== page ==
Tuesday, December 19, 1820

British Press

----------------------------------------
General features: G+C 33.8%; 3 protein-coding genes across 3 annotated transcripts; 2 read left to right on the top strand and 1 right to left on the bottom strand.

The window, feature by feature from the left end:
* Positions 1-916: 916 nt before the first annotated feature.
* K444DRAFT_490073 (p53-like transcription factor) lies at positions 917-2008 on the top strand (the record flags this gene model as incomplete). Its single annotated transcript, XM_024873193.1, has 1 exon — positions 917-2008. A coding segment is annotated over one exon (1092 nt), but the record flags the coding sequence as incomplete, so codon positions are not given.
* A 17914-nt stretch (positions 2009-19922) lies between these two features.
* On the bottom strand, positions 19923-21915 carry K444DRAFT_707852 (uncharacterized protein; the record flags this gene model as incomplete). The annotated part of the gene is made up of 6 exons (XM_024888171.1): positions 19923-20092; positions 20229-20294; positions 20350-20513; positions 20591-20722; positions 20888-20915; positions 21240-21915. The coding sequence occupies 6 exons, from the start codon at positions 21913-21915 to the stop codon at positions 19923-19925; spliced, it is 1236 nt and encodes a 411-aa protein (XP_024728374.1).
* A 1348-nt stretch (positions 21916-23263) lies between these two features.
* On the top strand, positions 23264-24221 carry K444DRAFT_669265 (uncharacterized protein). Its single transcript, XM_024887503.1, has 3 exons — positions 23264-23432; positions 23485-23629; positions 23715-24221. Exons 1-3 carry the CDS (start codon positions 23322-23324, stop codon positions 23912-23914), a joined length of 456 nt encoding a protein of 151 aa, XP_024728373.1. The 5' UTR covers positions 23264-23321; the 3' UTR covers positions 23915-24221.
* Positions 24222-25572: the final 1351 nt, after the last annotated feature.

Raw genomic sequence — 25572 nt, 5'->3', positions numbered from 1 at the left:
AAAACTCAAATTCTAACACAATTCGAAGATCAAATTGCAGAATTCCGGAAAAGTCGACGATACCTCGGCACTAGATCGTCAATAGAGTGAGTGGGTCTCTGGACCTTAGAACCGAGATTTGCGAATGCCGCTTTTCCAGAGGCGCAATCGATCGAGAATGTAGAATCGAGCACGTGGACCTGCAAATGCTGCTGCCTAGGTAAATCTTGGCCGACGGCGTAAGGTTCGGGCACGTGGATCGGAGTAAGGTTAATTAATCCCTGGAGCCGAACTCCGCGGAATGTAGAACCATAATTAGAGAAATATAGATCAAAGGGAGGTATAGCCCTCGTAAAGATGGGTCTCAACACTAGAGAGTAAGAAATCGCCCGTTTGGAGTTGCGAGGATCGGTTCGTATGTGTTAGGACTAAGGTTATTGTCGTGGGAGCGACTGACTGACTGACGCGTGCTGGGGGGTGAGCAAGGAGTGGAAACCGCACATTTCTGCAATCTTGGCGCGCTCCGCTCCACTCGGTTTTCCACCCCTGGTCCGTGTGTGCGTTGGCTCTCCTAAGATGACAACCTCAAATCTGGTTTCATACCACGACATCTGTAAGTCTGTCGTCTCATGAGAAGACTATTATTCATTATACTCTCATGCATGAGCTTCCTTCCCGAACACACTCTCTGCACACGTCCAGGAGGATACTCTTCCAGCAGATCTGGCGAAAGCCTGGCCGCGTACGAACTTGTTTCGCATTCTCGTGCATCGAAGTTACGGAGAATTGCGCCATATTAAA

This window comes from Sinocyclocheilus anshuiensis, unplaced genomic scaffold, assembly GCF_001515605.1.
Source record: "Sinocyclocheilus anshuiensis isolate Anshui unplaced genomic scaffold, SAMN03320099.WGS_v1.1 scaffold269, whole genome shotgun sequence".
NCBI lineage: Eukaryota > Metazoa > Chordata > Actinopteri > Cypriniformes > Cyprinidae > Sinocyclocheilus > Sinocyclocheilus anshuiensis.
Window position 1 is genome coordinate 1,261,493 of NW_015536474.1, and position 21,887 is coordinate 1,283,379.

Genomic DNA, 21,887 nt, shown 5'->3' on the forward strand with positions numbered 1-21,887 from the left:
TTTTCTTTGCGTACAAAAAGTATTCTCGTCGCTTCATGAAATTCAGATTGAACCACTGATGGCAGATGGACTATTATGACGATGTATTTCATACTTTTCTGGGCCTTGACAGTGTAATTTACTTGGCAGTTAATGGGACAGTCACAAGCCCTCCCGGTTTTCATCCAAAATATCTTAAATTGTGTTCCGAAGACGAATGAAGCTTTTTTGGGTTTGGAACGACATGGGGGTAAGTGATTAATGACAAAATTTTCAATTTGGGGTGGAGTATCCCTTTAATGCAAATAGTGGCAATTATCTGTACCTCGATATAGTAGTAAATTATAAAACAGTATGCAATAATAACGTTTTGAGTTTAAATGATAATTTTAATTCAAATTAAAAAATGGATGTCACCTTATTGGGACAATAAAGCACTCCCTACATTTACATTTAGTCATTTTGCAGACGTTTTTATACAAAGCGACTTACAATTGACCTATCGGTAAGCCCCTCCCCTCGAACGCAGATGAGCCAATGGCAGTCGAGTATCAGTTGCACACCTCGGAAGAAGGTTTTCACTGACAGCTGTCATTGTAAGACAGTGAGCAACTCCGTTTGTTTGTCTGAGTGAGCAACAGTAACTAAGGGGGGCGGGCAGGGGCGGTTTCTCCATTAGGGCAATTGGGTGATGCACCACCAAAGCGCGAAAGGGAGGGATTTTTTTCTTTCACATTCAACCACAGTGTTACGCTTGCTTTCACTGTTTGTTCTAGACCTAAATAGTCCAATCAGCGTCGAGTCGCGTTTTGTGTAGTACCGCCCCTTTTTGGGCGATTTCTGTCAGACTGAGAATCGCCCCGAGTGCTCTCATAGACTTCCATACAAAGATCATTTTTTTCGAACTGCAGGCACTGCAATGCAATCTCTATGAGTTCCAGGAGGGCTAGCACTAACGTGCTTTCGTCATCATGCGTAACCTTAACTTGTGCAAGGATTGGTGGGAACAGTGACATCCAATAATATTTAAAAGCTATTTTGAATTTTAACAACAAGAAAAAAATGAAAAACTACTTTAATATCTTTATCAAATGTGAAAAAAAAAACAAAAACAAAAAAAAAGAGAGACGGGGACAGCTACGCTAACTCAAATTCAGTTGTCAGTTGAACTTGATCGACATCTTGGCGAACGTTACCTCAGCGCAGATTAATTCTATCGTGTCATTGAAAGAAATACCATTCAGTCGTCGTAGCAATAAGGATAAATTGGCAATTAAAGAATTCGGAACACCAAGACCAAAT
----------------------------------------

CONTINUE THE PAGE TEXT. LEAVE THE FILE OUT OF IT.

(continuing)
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British Press (Newspaper) - December 19, 1820, London, Middlesex NuMBBfR 5628. london^, t;uespay,''JI^jIM 1820: Fk.icg 7(i. , ^'nBATRE.ROYAL, DRUKY-LANli. THIS. EVENING, TUESDAY. Dec. 19. tiiR MgJCTly's Strvanls will perform (3d lime), a new American Dratha; iu (hree acts, called '� POCAHONTAS; Or, THE INDIAN PRINCESS. Enellsh Colonists-Cap). SniiJh, Mr. Cooper; Scrivener, Mr. Foote; Ratclifle, Mr. Barnard ; Archer, Mr. Bromley. J� s Pickle, Mrs. Harlowe; Maria, Uisi Smilbson. ; To conclude with the Muidcnl Farce of THE PRIZE; Or, 2 53 8. Lenitirc, Mr. Harlev) HeartweX, Mr. Baruard. Caroline, Miss Kelly. Places to be taken of Mr.'fibdwcll, in the Ratnoda�f ib^ SjUoonofili'eTlJeallre.',,. '"^ , Private Boxes^cin only be "obtained for tlie Evening of Mr.Rodwell, at: the Box-Office. ' To-morrow, The Lord of tbe Manor, with The Lady and the Devil. Tiie Chrislmtr Pantomime, called The North.west Pas. sage, or Haclequin Esquimaux, will be produced on Tuesday next. i THE'aTR R.ROY AC, CUVENT.6ARDBS. fflHIS EVENING, TUESDAY, Dec 19, M. will be performed (13th time), the new Historical Trageily of WALLACE. Seots-WaUace, Regent of Scojiand, Mr. Macready; Comyn, Mr. Egerion; Dottf^as, Mr. C. Kemble; Munleith, Mr. Abbott;' Kierly, Mr. Coiner. English-Clare, &irl of Glo'ster, Mr. Chapman ; Lord de Clifford, Mr.Cotinor; Sir Reginald Fitz-Eustace, Mr. Clare-mont. Helen (wife of Wallace), Mrs. Bunn. After wbicb, the Melo.dramatic Romance called THE roRTV^HIEVES. Cassim Baba, Mr. Alklns ;'^li Baha, Mr. Blanchard ; Gaiiem, .Mr. Sarusel; Muslapba, Mr. W. Farren ; AbHalla, Mr. Connor. Cogia Baba, Mrs. Listoo; Morgiau^t, Mrs. T. Hill. Places for tbe Boxes to betaken of Mr. Brandon, at the BoK-OiSce, Hart-street, from Ten (ill Four. A Private Box may be had for tbe Season, or nightly, of Mr. Brandon, at the Box-OIHc*. To-morrow, .Sliakspeare's Comedy of Twelfth Night, with Katharine and Pelruchio. On Friday, tbe Musical Play of Tbe Slave. The new Grand and Comic Cbrittmas Pantomime will be produced op Tuesday next. PUBLrC NOTICE FOR TBE CHRISTMAS HOLIDAYS! rflHE THEATKE ROYAL. ENGLISH M. OPERA-HOUSE, STRAND, WILL OPEN with SOIREES AMUSANTES 1 in which lometbiog not Dfamalic, but very n�tc, will be attempted. LAST FlVis NIGHTS OF THE B0RLETTA OF ERRORS. ADELPBI THEATRE, STRAND. By Aiitliority'of tlie Right Hon. the LonI Chamberlain. rpHIS EVENING. TUESDAY. Dec. 19, L and during tbe Week, will be presented, an eotire New Melo-Srama, in three acta, entitled ZAMOSKI; OR, THE FORTRESS AND THE MINE. Znmoski, Mr. Gomersal j Edwiiiski, Mr. Waikiiis; Lu. paaki.Mr. Lee; Ragolzi, Mr Campbell; Peter, Mr. Cuwell; Orloff, Mr. Callahan; Riiganoff, Mr. i. Jones. Flnreska, arIr�.Wayl.elt; Polioa, Miss Yates; Child, Miss Buheim. .After which (3Sth time) a New Mythological Extrava-eanza, iu three acts, founded on DryUeo's - Comedy of Aniphllrybn, or the Two Sosian, railed A BURLETTA OF ERRORS; OR, JOPITER AND ALCMENA. Immortals:-Jupiter, Mr. Watkins; Mercury, Mr.Cowell; 'Vulcan,.:Mr. Callslian. Mortals:-Sosia, Mr. Wilkinson; Tianio, Mr. Collier. Alcmeua, Mrs. Tenoant ; Plicedra, Mrs. WayieltjBromia, Mrs. Daly. To conclude with tbe Biirlelta of WHO'S TO FATHER ME? Mamleville, iMr. J. Jones; Billy Bulls, Mr. Wilkinson. Charlotte Oldstock, Miss Yates; Harriet, Miss Brady. On Tuesday next will he produce<l, a new splendid Pantomime, cailled Doctor Syntax ; or, Harlequiirs Adventuris. The Doors will open at Six o'clock, and the Performance ro commence a Quarter before Seven.-Second Price Half-past Eight. A MOST DISTRESSING CASE. POOR WOiMA?f di�l suddenly, who went jL. B- to bed in good health, and had not been in bwl more than a quarterof an hoiir when she expired, without a si^li, having no-one-wilh her at the lime bnt her thr 6 II Cdhsiifered the Cases of........56 Petitioners, Apii^aVed.................. 44 Rejected.................. ,7 And considered.............. 6 inadmissible, BeiiefaciiOns are received by J. Camden Neild. Esq the Treiasorerf Cheync-walk, Che4!iea: also by Messrs. fterries, Fnrquhari and Co/ St. James's-slreet; Messrs; Huares, Fleet-ittreet  Messra. Whilmore aud Co. Lunibard-slrret; Messrs. CSox:b�'�, Ri'ge, and Go. Charing-crnss; Messrs. Dorrieri and CQ.Fincliv|aneiCornhill; Messrs. Hsmmersleyir, Pall-mall; Me�i8. Veresand Co)??, Lombard-street; and by Mi*. Grass, well, the SecrSlary, No. 7, Craved-street, Strand, where llia SoolcVnia^'beseeii by those who ere iiicUnrd-tir lOjtpbrt this Charily, ;iad where Ibe Society meet oa'Fri�)ay, the lOlh __ EAST INDIA HOtlSE, Novembvk 1^ 1820 rffflE COURT �/ DIRECTOjiS of 'the i UNITED COMPANY of MERCHANTS x>f ENGLAND, trading to the EAST INDIES, rfo hc-'ehy oiws Nolic, That the TR.4NSFER BOOK'S of the said Companv's Slock will be SHUT u� TUESDAY, the 5lh Drcemhcr next, at Three o'Clock, and OPENED again on THtKS. DAY, die ISlh January, 1821. And lliat the Dividend ^Varraiils u,n the 9aid Stock due on the 5lh January, 1821, will be ready to be deliiered ou SATURDAY, the 6th of ihe same nionlh. JOSEPH DART, Secretary. EAST INDIA HOUSE, November 1^1820. rpHE COURT 0/ DIRECTOKS v //'� fl UNITED COMPANY of MERCHANTS ENG. LAND, tradini; to rt? EAST #NDIES, do Iterebp.give Notice, That a QUARTERLY GENERAL COURT of Ihe said CO.MPANY will-be held at llreir House in l.eadeulial|. street, on WEDrjES.DAY, Die 20th of December next, at Ele�t�KVCroi!fc>tt Tim i^rrro^^ (be pnrpos* of. Ue- claring � DiyidemI from. Alidfjummer last to Chrislmaj�ext. The Com t of Directors do further give notice, ibal the said General Court is m�d^ .Special, for the pnr|Sb8C of sub-mitling for rotiiirmaliuu the Resolutions vf tite General Coiiri of tliit-iTth September,4ip|troviDg the KesDinlioiis of the Ojort of Directors of the 2d August last, grauliug. under the rircumslancea therein sl.itol, a pension of I,>)002; per ai>num to Mr.'R, M. Barn.ird, lata Assi�tnut Coast and Su-rnt-.Warebousekeeper; and a pension of 600/. per annum to Mr. George Mordnunt, jnn. late se gire Notice, That (he QUARTERLY GENER.tL COURT of tbe Company appointed to be helil at ibeir House iu Leadeoball-atreet on WEDNESDAY, ihe 20ih December next, is further made special, for the purpose of laying before the Proprietors for their approbstion, in conformity with the 17lh section of Ihe 6ih rhapler of the By-Laws, a Resolution ,of the Court of Direclors nf the 8ih inslaul, proposing the eflabliahmcnt of a New OlFice, with a salary of three hundred pounds per annum, at llie Company's Military Seminary at A �>l so Iractiihtt ,iis they expetilSj "pVii'd lo the ^Ibuse of Lords, iu the hope "f tiudiuj^i jltdgiiicilt niorc favourable to their views. He need litft remind them of,the nature of Bills of Pains, and PeiralJica.' Tbe pieredcut fur � heir introdncUoo fu .ihe case of'Straffordy served only to accelerale the ruiji of (hose by wluiin it was proinoird, conspired'to throw a'veil over his laiifts, aiiiT made him appear a martyr, wh�n he sbufild UXve'iiif^ri cOtisidereUuniy aa a cfimiiial -.(j4pp/nfee.)-This exa'mplfe qnght to bavesome weight wilh the present time... The .*ery;-jiaiure of proceed-by Biils'or Pains and PcnaRinH^yineSpuwer uf� condem-n'alion wiliipiiLlaw*-Ihe siitiiig.v'f^th^:(itiusera as judges-; the presenceanii control of the pruaecuIoVsitiiring trial, fur tbe avowed porpose if dfenouucio'^^iitltj'wlicre the law haaf declared' no crime-all these .in^ks of^i^caiiny had 'rendered the principle!! on Which Bills of jil'afils'and Penal-ti4S had been supported, odious a^'id'-^bg^^rOii's.-^t7reo/o)i-jtlause)-Lord Slr�ffbrd/wheo'^ea3iui;!.al.-'the bar of. the House Lotda, so furcib^J�Kd;ijMo^i�^^^ eU upon the infquitou% uafui:.e.^b�r^^|i- P^<^din^a,.'tbat he was iiidticcii to rrad ait-extrart from-tbe Speech- of that Noblemnu:-Har<I it is that punishment should precede the jiromulgation of a law-that men sliAiilil sulTer by a law fubsequeut lo Ihe deed; if this be adniltlcd, who shall 'account himself secure in bis innocence i aud iu what is law preferable lo the will of an arbitrary master ? If I sail on IheTbames, and split my vessel on an auditor, should there beoo.buoy t,i give me <ftarniag, the oWner shall pay me damages; but if i(.be marked out, then I pass it at my own peril. Where is the niatk set on Ihis crime ? Where is the tukeu by which 1 should discover it ? If it be bid-if it lie concealed under water, no human foresight or prudence could liavB preventei^ my sudden destruction. If we are thus to be beset, let us lay ^side all human wisdom-^let .us rely solely on Divine Revelation; for surely nothing less than Revelation ran save us from these hidden snares" He coniendetl, upon these principles, that tbe rule tif civil lib^ty was, that laws ajiould ma be made agaiust individuals, but 6bould be prospective in their operation. The Queeu had had lo contend with every species of difficutiy. A list of witnesses and aspecificalion of the places included iu the charges were refused her ; witnesses had been com- � pelled by German Desfiots lu come over on the side of the prosecution, while, witnesses on behalf of her Msji-sty had' been induced to abstain from coming lo this counlry.- (^AppfausB.')-With regard to Ihe evidence in support of the charges, he would only observe, (bat it consisted entirely of Ihe slanders of discarded servants; and i( was curious to observe that Ihe charges commenced at the time those servants were engaged as part of her household, and not a whisper was heard against hrr after they quilled her service.-{Applause.)-Those wretches appeared to have distorted every act of kiudness on the part of tbe Queen, so as Id bear the semblance of guilt. Her good qualities and amiable ad commilied'a siipijar .crime. -T-He did i�Ot know whether �(ffiv, Wilberfurcc, who had been christened the other day, lir. CanliveV, liail been one of the party, but be had heard from good authority that the other worthies were ; and Ike knew also that if the Bill uf Pains and Penalties had collie down to the House of Cummons, it was intended to have summoned those frolicsome statesmen lo bear testimony to the inupcent character of those amusements.-(S/iou/f of laagj^er,-But to return to the evidence. It was uf siich a!nalure thai l.ord Lauderdale and other Noble Lords admil(ei) that the case for Ihe prosectitiun'bad failed lo substantiate any of the charges; and they rested their professions of bilief uf her Majesty's guilt upon Ihe alleged prevarication and inconsistency of her own witnesses. Good God! what anap-.pearance must England have exhibited iu the eyes of Europe during the late investigatioti I While the people of Naples aud Portugal were engaged iu nHserling their rights and overthrowing Ihe corrupliou of ages; while Spain was busied in framing a Coustitntion founded upon tbe principles of enlightened policy, and wisely appropriating Ihe enormoas revenues of the .church to national purposes, how was Ihis country employed ? Why, the Supreme Council of the Nsiion-the highest Court of Judicature-the hereditary Counsellors of the Crown-ihe House of Peers, was occopied in inquiring into the stale uf linen and tumbled beds-^H'ear!)- in ranking up and poring into all tbe scaudal which bad been scraped together by the Milan Commission-(//ear!)-a tribunal which would be detested as long as its cumposilioo and character were uuderslood. IJke Ihe Inquisitipo of old, its proceedings were conducted in darkness and mystery. One of our poets had furnished a description which would apply lo tbe Commission, its authors aud auxiliaries:- Projectors, quacks and lawyers, not a few. And priests, and party zealots, numerous bauds, With liome.bom lies, andtalesfrom foreign lauds; Scarce any tale was sooner heard than told, Aud all who told it, added somethiug new, In every earit spread-on every tongue it grew." The effect of this was to drive away her English a'neiidanis, who were necessarily succeeded by foreigners, whom it was easy to corrupt aud seduce; and liuw greedily tbe Miuislers took advantage of Ihe facility thus afforded for their purposes, was manifest in the employinent of Baron Ompteda, of pirk-lock notoriety, to obtain possession of her letters. He then alluded to tbe metiey which bad been lavished in prosecuting Ihe object uf the Milan Commission ; and trusted that tbe House of Commons would exact a strict account of Ihe waj in which it had been expended. Yet wilh all Ihe assistance rendered to the Ministers by that Commission, all the power of Government, and all the iuSurnce that money could give, the Ministers found, on every divi sion, that their majority decre.ased, until at length they were obliged to abandon tbe Bill altogether. But this was not all-they bad not tbe manliness lu meet the reproof that awaited them in the House of Commons, and ikey advised his Majesty lo prorogue Parliament in: the must ex-trabrdinary and cowardly manner,-(iSAirae)-He envied nov'lheir feelings upon that day; houted, reviled, disgraced, ihcy slunk away lo enjoy (he notable Iriumpli of being enabled to insult ihe Queen still further, and to treat her remunstrauces with contempt for two months longer.- {Great applause.)-Was (here nohones( men to be found to tell their Royal Master that the example of on insull to royalty was but too readily followed-that the impulse, once given, the further progress was not so easily checked ? Did history afford no solemn and imporlaiit warning ? Did not Ministers recollect that the precedent furnished by the exe. culiou of Mary Queen of Scots, by the nrder of Elizabeth, was, after the lapse uf a few years, renewed and acted upon iu tbe case of Charles the First ? Were they not awate that by degrading royalty they were endangering the fuuudatiun of monarchy itself ?-(w4pp/ati#c)-From Ihesu cunsidera-tious he was impelled Ig believe that the King had been betrayed by his Ministers, who seemed alike careless of the honour of tbe Crowu and' tbe.intere^ts of the counlry,so that they but retained their places and piitmiage-men --� Whorn no ftiitb can fix, Of crooked councils aud.dark politics,-Of those a gluomy trifaecsarround:lbe Throne." (/^pp/aiue )-�TKey bad seen^them plunging from oue act of absurdity lo another-from iecreti bat detected corruption to avowed jobbing-from'^thesauetion of the massacre of unoffending menj to'the.^l!inde.r of ai( unpi-olqcted wumaiL -D'^toriuusly purcbaaiug a priecarious existence by the 'iii !d in cleariog themselves, as they termed it, they basely abanjjc^ned (be Bill and their supporlers frum a mere frar qf ^ojihlai' indignation. Such was Ihe situation In which itiey stood, that ibey might be compared to Mahomet's coffin, suspended belween Ihe Crown and Ihe people, de-sjjWd'b'y the one and dejesledliy the olher.-{ApplauS')- With respect to tlieir other acts, they all jiure an uaiform cha. racter.. Look at Ihe ciraiade of the' Hi>ly Altianot^ a.(;ainst the Itberltes uf the South of Europe.;' be should not t>e surprised to bear.of IbisCountry actively co-operating InXhe de-,jjh�ralioa.^l1becaiifrdeia.ted.<lespoUnt.Tra{ipau^:/f If not, V"r'.�tni�lerawere only teslraiiiet] by the power of public opi. nioA, now iq mach roused. We had seen enough of tiieir disposition', as Norway, Saxoiiy.Genua, and Pargacouldieslify, lu the eternal disgrace of this couuti*y, to warrant llicse assertions. At home the effects-of Iheir -military system were obvious. The people could not now enjoy even ibe sight of an illu'mlniiiiuii without the appearance of tb^Tnilitary al the cOrners^off eviry Street, at tlie command of'ariy foolish drjiuken Magistrate wbu might choose to fancy Ihe Slate in danger, wlieii the only ground for his apprehensions rxisted in Ihe Jumes of that liquor which had stuleu awny the small portion of braiiis given htfn by Providence.-{l.ouii and long applaiue.)-If snch acts had occurred iu any town in England, lie thought they must-be ascribed lo the spirit that predominated In the Administration, <"yr !ie could not consider tt|e King as being acquainted with them.. Our Consliiaiiou said that the King could <lo no wrong; and he tbooglit people had been a little too hard upon the Bishop of LAindon, who had urged that Inixini in a case of morals ;' for,, after all, the senlimeul was not worse th-jn tdat exprtssed by a Bishop of "olden time" lo James (he First. A courtly Bishop (Neil) of that day, when he was asked by the Monarch whether the latter could not take his su)i-jrcts' money without the formalily of an Act of Parlia-nienl? replied, "God forbid but your Majesty should do Hi�, for you are the breath of our iiosirils."-{A laugh.) - Lei them be thankful, therefore, that Ihe Bishop of London went no further Ibau he did. The Hon. iVl�raber Iheu expreskcd his hope that Miuislers would be maile to feel that they were responsible for their measures, and that the Representatives of (he people would bring (hem to puiii.sh-ment for their notorious misdeeds.-{Applause.)-He ought lo apologise for occupying liieir altention so long; but the question was of so much importance, both in its nature and consequences, that he cinisidered it his duty to slate his opinion upon it as ojienly and as clearly aa he could. Having been instrumental lu calling iliein together, he miehl, perhaps, beagain attacked as before by libellers of all sorts, lay and clerical; be that as it might, he cared nut; he should continue lo discbarge his public duly, and he felt amply recompensed by seeing Ihis among the most eolighleiied counties iu the kingdum, redeeinrd from a slate of bondage and degrading servility lo clerical doiniuion-{Shouts of applause.)-They had, indeed, upon a late occasion, raised such a spirit of liberty and independency in the North as would, at on distant day, he trnsted, shake (o- tlie very fouudalioa the gross ami unwieldy edifice uf ministerial power.-{Applnu-te.)-If there were a man who in limes like ihe present would shrink from his public doty into Ihe privacy of domesiic retire-uieiit, he was uot one of that dcsGriplioii; he had devoted himself heart and soul to IhFir service^ and he should always be found among tbe foremost to Vxpress his seuti-mentri whenever the existence of liberty, the princifdcs of | justice, and the purity of the Coustiiuliou were eodaiigered. -{Applause.)-Mr. Lamblou concluded bis speech by proposing the ResolotiooB and Address. Mr. Barrett seconded the Resululions. Mr. LiDDELL rose lo address ihe meeting, in doing which be considered no apology was necessary, as he felt it a duty imposed on him (o express his seniin',eiils sinreiely, fi^artessly, aud manfully ; if, however, he consiilevid any apology necessary in addressing them, sii'l he. stood ill need uf their duuble iudulgeuce, because, first, be rose under very great disadvanlage, after tbe furcible, eloquent, and iitcolar addresses made to them by the two gentlemen who had preceded him ; and, secuodly, because he totally difl'ered from the Address tu his Majisty, as well as the advice given him of restoring to (he Queen all toe rights and dignities belonging tohersiatiou-{Groans and hisses)-for, laying aside Ihe charges, as well as all the-cvideiice brought in support of them, still he considered, afier the celebrated letter which she bad addressed to his Majesty, llial she had foifcited her claim to those rights.-*{Hisse. ld up your hand agaliisi (be Resolutions :" Mr. L. irilb some warmth, said, " 1 'did, Sir."]- The conduct of Miuislers with regard to the Qiieen.he took (o be this:-if they had beard reports injuriov^ to the character and dignity of her Majesty, they- were-justifiable in instiltrting inquiry, but they ought lo have been well informed OS (o (he nature of (he evidence, having had an awful warning in (be former accusadoos, in which her Majei(y had jusliGrd herself.-(tfear.)-Miuislers should have brought forward witnesses iu support of the ch;irge�, of unimpeachable character, and respectable in their station, if they could find ihem, sdcb as could have stood the teat of that scrutiny to wbicb (he witnesses in such cases are tikely to he exposed.-{Hear.)-Most fortucately for the Ministry, aod most fortunately for her Majesty, the cbaractrra of (he witnesses were not unirapeaclinble, and rould But stand Ihe lest of a severe scrutiny. Many measures, he thought, might have had a belter chance of success, and been adopted wilb more confidence by Ministers, bul, as it was, be did not tee how (he business could have been miuaged mucli worse.-(i.ou(i cfteer^.)-In saying this, he ilid no( admit that the innocence of the Queen had been established-{_His.tes.)-The greatest charges of the indeli-cacies Bgainsi hir character, had not been disproved- {Cries of "No, no; a lie'."}-They had heard a violent liaraugue by the.seconder of the Resolutions, that the thief was not worthy of his halter. If he were Dot worthy of his halter, he was uot a ihitf-(�aKr;A/�r.) Eorl GOJS'V rose'lo address-the meeting, and was received wilh several distinct rounds of applause. When it bad si^b. sided, be' ^sured the meeting that the manner iu which lie had been received on presenting himself to their notice that ilay, really overpowered him. He had wished to mike a few observations-many were nut necessary, because the RrsolulionS'and Address so fully and disiinclly expressed all (hal was required, that eveu bad they not been so ably and powerfully sopported by his (wo Hon. Frieu3s, it would be uuneccstary and perhaps presumptuous in him to trespass oo'their attention for more than a,few moments. But hecould uot belp expressing the high satisfaction which be had that day experienced; and next, a very few leinarks, aud few ihey should be upon the occasion, and tlie circumstances connected with ir, which had brought them together, in tbe Resoluttona which had been read, aud almost tiuanimoii-ily adopfed (wiiii ilie ain^ie eKc,;ptii�o, in briipved, ..fhis friend Mr. Ud;le!i;i, lhe,i;ill uf and Pe- n lilies, -vhicii had been iu long niidir lii^cMssion in lb,i House of Lurds, li.ad been properly (lpsrr;iK'd a. iinjiolilir, nniK'ce8'�ary, and unjust^-f Bravb, and land ni>plttusti.J- Every word of thai, dc-enptiu^i of ihe C:!! of fitini and Henallics in the case of :lie Uiieea, an ! -jr. i iVi-iiei.l destriu-lion of n.ills i,f I'njns and Penalties, lie sulisrnbed lo; but lhal Bi;;s of Pains and IVn.illies li.ive \irvn kno'v.i in ili ->l and imre.'st periods of ilie hisliiiy i>f our C-iisii'mIiijii iv.k a-posiliQii whirh he was ni'l prepiied lu di n-^{//ettr-, /(ear.) -All lie co'itendcd for, as a lnver uf l.r.frc) ^.n t sincerely allucbeil In ihe Coiistitiilion, ivj^. il,.t , enlnordinaiy an cTdeiisiun of power ci>ill-J i., vt-r ii* jnstiRed e-xcept in cases when ton.snlfrarin'i.i fvr Hie public aifely imperioosly re^uireil thai siuh prorc, d.ni's shoulil be adopted, and wlieo no olher measures would dii.- (.fp/i'oiuc ; - Why, then, he asked, w.is fii-^i procetdiilg n.-Boned to in the qiu-slitin uf her Majesty? iticre such ii necessily exi.iliug whtn the Bill uf'P.-.iMM aud I'eoa^lua against Ihe Queen was iolmduced into H.': Iloinf "f Lords? His friend {Vlri-Lidilell) had lohl ibera-lh.il ihc Miniatrra were juflified in their conduct, because, forsonlb, rnmouri* had hern circulated against her iVI.ijesly'.^ retmlaiinn There were tno Ihinas lo be consideied willi ri-g-nr^! lo iIjjI �ulijrri ; thefiistwas Ihc Irnth of ihe ruiMouis. ll wa< the dwiy i.t" Ministers lo have ascertained ihe IruIII ol ih'.i-^e reporls lo ilie fii-st instance, lo have satisfied llieoisclvfi lli;it they could pruve them to be Irue, and nut tn have ni-c;!'. ci'jd any opjinr-lunity io their power nf procuring nninipetnliablc evioeuc**, i'Tsleail nf relying upon witnesses wii.-i �t re considered, by Mr. Liddetl himself as luiwurtliy iifi-re-ni; whtreas, hud jii.dice been their object lliey would have liren fir.-^l certain of the tiittli of that lealimoiiy iipim wiiirli liny were abou^ tn advance such grave aod iinporlaiil chaigis. He charged Ministers, thenfure, with .i disregard uf Ihe iirinciples of justice and of the liononr of llie Crown. Bul Ihtre was this also (o be coilsTdered ; u-as Ihrie any-puMic necessity requiring that such a meusore should be br.mniil fnrward f Could it be asserted that there wur any dantjtr to tlie succession ? Coohl it be said thai liie conduri of ilie Qii^eu on Ijic Lake of Como affected llie imrals or' ihe character of this counlry in a degree which could rcniler such proceedings against her necessary ? l.^asl of all could this be allci;eil by those whu had olTered her 50,000/. a year oat of ihe public purse, to enable her to give full scope, lo thosi; viciou^ propensities wilh which they hidsince ciiarged li o long involved would he sufi'eied m subside, the Parliament-the first Farliarneul of a sew reign-a Parliament which, as had been observec^j by Mr. Lambton, had entitled itself by its liberal grunts to the approbation of the .Monarch-grants dictatid ralber by a desire to support th,f splendour of the Crown than by a due consideration of Ibe hardships under which tbe couutry. wa,j suffering-tins Parliament, at a muiaant too when alarm and apprc-hciMiou prevailed, holh in resptcl to-uur inteiuai and our external situation, and when something ought to have been done to Irauquijlize those fectidga-tbi� Parlia-